Alterations will happen!

In fact, that is the beauty of classic design

Choose patterns that match your little one in measurements closest - vintage patterns are often sized differently than modern ones. They actually go on inches - which your measuring tape can provide best. The measurements most patterns go on is 'breast', or a measurement around the widest part of the chest under the armpits, and 'waist' and/or 'hips'. The waist is the natural waistline for pants, and the hips are the widest area around the hips underneath the waistline. Most young children's patterns only have 'waist'. Length of leg from waist to ankle is also an important measurement! And that can change rapidly with children so measure often!

Don't trust store sizing - or age - as a size 6 storebought now is based on an entirely different scale. Just like women's clothing - a size 10 in one brand is not a size 10 in another! But a size 5 sewing pattern (23 inch breast) is exactly the information you need to know if it is going to fit now (or six months from now). And, also, because every child is different, there may be some alterations of width or length that will happen. This is another great way to learn while sewing. You may even use the same pants pattern for two consecutive years by just lengthening the legs! I have also been known to sew the next size up, because 1.) it will eventually fit and/or 2.) I will know what areas need to be altered to sew a second one for immediate use.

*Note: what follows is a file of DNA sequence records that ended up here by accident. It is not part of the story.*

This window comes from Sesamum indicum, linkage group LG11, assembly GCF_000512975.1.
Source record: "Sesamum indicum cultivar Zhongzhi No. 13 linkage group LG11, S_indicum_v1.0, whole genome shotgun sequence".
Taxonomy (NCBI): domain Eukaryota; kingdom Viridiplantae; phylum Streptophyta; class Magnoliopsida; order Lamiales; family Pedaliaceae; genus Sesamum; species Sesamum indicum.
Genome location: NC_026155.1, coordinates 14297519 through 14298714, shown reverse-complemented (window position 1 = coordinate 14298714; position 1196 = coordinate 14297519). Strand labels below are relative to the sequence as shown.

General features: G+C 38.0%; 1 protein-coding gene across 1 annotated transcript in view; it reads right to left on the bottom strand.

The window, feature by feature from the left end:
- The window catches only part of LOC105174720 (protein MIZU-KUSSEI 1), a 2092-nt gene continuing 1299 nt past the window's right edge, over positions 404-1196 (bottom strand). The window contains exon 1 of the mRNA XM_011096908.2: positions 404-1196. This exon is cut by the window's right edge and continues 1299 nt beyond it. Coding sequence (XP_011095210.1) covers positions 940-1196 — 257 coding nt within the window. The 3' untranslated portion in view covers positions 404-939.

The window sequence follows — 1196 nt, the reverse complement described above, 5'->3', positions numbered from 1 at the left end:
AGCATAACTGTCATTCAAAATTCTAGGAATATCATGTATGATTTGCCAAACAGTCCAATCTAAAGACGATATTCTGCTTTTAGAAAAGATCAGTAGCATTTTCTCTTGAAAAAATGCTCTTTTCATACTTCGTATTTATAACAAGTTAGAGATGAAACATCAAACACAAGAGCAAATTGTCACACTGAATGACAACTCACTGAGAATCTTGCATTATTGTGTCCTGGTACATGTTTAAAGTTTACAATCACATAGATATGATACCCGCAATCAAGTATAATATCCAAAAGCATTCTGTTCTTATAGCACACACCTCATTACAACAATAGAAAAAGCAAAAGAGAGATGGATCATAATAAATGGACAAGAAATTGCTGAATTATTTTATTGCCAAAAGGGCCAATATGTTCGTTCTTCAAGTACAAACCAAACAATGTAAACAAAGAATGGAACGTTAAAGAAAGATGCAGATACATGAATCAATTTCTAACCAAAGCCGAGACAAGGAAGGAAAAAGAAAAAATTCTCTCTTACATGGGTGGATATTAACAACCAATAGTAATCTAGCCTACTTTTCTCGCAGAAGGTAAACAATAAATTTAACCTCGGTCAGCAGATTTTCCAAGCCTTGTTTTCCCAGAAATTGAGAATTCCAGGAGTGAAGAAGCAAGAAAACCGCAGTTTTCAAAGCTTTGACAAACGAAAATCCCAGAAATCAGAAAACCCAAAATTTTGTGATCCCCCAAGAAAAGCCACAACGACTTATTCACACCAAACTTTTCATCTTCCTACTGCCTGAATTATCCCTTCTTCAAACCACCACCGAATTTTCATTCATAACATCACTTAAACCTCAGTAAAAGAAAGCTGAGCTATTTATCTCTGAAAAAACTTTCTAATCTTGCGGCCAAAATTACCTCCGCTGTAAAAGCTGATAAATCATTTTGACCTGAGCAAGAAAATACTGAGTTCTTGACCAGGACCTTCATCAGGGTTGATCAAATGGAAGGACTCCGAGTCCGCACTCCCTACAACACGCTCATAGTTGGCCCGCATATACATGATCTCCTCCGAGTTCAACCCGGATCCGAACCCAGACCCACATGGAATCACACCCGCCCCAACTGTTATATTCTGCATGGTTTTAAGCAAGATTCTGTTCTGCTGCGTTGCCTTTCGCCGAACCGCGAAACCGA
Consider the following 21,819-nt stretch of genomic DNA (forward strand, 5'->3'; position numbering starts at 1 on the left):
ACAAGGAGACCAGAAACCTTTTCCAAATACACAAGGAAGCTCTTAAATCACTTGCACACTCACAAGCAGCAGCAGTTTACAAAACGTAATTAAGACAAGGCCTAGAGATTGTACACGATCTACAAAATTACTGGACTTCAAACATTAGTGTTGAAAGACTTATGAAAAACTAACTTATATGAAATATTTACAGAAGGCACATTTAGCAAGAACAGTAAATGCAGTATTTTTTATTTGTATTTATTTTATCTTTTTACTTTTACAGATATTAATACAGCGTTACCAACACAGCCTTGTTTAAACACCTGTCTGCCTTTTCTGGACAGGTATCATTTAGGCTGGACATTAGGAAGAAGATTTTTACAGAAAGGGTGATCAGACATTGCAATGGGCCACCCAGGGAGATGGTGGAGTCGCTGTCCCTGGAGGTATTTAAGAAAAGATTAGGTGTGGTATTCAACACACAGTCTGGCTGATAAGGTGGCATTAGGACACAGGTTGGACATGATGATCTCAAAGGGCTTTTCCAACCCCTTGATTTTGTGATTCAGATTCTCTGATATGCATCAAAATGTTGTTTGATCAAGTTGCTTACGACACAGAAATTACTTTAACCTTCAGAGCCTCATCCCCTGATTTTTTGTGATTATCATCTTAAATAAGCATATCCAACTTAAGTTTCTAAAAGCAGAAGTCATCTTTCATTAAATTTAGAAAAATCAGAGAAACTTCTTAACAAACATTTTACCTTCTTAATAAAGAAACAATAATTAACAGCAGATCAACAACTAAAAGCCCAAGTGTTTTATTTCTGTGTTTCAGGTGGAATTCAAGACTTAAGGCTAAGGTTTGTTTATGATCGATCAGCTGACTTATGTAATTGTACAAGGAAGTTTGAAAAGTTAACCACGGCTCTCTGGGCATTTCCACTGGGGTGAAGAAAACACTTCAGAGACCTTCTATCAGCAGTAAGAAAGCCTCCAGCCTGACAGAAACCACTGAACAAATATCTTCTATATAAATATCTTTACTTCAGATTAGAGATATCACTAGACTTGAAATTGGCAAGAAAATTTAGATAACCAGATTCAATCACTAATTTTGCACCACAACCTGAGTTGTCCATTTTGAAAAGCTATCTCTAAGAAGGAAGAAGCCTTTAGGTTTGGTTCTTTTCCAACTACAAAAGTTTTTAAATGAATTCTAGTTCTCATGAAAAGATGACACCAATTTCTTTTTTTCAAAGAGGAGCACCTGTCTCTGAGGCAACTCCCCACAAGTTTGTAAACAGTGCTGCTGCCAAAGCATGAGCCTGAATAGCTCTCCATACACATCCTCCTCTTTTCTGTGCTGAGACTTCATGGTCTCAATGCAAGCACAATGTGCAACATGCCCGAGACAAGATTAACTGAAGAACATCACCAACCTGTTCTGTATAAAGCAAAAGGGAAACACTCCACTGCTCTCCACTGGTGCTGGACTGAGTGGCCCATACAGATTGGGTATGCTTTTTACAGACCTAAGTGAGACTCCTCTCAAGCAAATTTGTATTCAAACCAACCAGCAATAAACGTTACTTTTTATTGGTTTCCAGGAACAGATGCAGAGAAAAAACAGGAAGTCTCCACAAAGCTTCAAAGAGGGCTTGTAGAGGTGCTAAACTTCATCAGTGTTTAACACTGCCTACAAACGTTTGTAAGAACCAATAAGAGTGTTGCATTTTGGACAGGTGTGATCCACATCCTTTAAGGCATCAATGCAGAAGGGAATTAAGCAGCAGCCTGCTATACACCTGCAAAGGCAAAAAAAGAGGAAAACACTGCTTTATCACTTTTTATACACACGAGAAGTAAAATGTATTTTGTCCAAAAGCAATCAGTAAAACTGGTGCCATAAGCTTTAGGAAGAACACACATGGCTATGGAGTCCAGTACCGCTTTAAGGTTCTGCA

Most vintage patterns have several views available for length or season. The same 'wardrobe pattern' may have short sleeved, long sleeved, jackets or jumpers to be worn over a simple blouse or skirt when it is colder. Boys patterns have multiple styles of shirts and jackets, shorts and pants.

The versatility and well-thought out designs are one of the largest reasons to choose a vintage pattern. It has stood the test of time and just by viewing different patterns from different decades we can see what styles are still with us and what details are still considered most important!

Shown: A short sleeved button up shirt underneath a jumper. Classic and beautiful. Our little girl called it her 'lady dress'. Sewn from a 1950s Simplicity pattern # 3603

Books with Patterns - modern books and companies with vintage flair

Original vintage childrens patterns - Be sure to check that all pieces are accounted for!

I tend to browse these categories every day. There is always that one pattern I wish I could find in the size I need... or that one style that catches my eye brand new. I also love 'wardrobe' patterns - that give so many options all in one packet. Build your stash with patterns that have different sleeves, skirts, jackets - you will always have something interesting and useful to sew!

New Guestbook Comments

    0 of 8192 characters used
    Post Comment

    • RadaFrancis LM profile image

      RadaFrancis LM 5 years ago

      I love all things vintage. Great lens!

    • Scarlettohairy profile image

      Peggy Hazelwood 5 years ago from Desert Southwest, U.S.A.

      I love vintage patterns for the pictures alone. Using them is even better!